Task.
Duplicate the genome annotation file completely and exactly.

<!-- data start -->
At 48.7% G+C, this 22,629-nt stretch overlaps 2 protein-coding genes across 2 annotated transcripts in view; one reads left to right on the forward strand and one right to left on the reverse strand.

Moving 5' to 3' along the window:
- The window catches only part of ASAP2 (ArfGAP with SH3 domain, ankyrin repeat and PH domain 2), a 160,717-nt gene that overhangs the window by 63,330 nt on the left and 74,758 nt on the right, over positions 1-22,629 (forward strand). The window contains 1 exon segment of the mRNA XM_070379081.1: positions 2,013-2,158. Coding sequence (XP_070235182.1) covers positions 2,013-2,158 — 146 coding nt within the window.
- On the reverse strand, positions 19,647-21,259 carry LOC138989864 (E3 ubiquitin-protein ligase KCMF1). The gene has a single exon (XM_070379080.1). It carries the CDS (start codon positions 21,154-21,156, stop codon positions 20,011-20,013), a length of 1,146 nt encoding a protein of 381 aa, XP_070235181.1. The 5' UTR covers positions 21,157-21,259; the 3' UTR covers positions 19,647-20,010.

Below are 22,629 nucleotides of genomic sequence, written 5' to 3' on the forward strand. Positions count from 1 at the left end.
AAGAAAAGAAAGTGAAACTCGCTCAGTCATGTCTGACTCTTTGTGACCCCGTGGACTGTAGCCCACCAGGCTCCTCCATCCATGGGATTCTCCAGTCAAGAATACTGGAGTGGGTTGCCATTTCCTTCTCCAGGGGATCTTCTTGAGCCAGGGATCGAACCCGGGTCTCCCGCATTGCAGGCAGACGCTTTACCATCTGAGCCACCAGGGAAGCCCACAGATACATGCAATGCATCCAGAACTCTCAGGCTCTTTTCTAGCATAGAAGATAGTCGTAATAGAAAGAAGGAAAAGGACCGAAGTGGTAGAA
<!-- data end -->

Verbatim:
At 48.7% G+C, this 22,629-nt stretch overlaps 2 protein-coding genes across 2 annotated transcripts in view; one reads left to right on the forward strand and one right to left on the reverse strand.

Moving 5' to 3' along the window:
- The window catches only part of ASAP2 (ArfGAP with SH3 domain, ankyrin repeat and PH domain 2), a 160,717-nt gene that overhangs the window by 63,330 nt on the left and 74,758 nt on the right, over positions 1-22,629 (forward strand). The window contains 1 exon segment of the mRNA XM_070379081.1: positions 2,013-2,158. Coding sequence (XP_070235182.1) covers positions 2,013-2,158 — 146 coding nt within the window.
- On the reverse strand, positions 19,647-21,259 carry LOC138989864 (E3 ubiquitin-protein ligase KCMF1). The gene has a single exon (XM_070379080.1). It carries the CDS (start codon positions 21,154-21,156, stop codon positions 20,011-20,013), a length of 1,146 nt encoding a protein of 381 aa, XP_070235181.1. The 5' UTR covers positions 21,157-21,259; the 3' UTR covers positions 19,647-20,010.

Below are 22,629 nucleotides of genomic sequence, written 5' to 3' on the forward strand. Positions count from 1 at the left end.
AAGAAAAGAAAGTGAAACTCGCTCAGTCATGTCTGACTCTTTGTGACCCCGTGGACTGTAGCCCACCAGGCTCCTCCATCCATGGGATTCTCCAGTCAAGAATACTGGAGTGGGTTGCCATTTCCTTCTCCAGGGGATCTTCTTGAGCCAGGGATCGAACCCGGGTCTCCCGCATTGCAGGCAGACGCTTTACCATCTGAGCCACCAGGGAAGCCCACAGATACATGCAATGCATCCAGAACTCTCAGGCTCTTTTCTAGCATAGAAGATAGTCGTAATAGAAAGAAGGAAAAGGACCGAAGTGGTAGAA